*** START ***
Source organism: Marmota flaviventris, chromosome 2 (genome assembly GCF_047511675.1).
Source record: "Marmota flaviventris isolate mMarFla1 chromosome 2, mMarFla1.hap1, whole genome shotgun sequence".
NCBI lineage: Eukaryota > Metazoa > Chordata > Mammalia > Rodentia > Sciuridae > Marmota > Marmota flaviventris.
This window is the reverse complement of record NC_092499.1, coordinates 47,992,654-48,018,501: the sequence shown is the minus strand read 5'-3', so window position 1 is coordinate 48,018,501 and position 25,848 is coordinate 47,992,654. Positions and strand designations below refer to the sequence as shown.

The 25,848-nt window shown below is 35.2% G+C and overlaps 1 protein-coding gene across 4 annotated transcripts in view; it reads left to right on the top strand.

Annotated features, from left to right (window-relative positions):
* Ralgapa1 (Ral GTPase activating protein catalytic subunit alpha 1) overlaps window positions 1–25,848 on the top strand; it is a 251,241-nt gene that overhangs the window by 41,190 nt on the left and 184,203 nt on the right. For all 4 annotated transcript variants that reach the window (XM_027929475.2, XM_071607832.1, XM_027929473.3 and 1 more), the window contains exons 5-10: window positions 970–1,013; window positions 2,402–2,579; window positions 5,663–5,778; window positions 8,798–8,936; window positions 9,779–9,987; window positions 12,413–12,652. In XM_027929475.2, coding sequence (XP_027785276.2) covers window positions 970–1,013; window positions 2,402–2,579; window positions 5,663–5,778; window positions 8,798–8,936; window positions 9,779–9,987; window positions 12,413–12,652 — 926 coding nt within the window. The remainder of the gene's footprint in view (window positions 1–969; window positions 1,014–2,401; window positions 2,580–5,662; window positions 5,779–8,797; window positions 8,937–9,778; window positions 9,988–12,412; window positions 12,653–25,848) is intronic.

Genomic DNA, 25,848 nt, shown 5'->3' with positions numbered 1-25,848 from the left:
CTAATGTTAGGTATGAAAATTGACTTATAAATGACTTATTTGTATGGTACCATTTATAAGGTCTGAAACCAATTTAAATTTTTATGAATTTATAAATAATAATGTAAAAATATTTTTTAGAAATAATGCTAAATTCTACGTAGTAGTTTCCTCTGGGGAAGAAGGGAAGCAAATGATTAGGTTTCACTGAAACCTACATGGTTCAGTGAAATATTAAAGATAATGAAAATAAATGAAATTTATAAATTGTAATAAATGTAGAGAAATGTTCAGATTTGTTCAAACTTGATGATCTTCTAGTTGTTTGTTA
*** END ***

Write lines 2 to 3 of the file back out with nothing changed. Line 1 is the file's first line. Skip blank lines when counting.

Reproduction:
Source record: "Marmota flaviventris isolate mMarFla1 chromosome 2, mMarFla1.hap1, whole genome shotgun sequence".
NCBI lineage: Eukaryota > Metazoa > Chordata > Mammalia > Rodentia > Sciuridae > Marmota > Marmota flaviventris.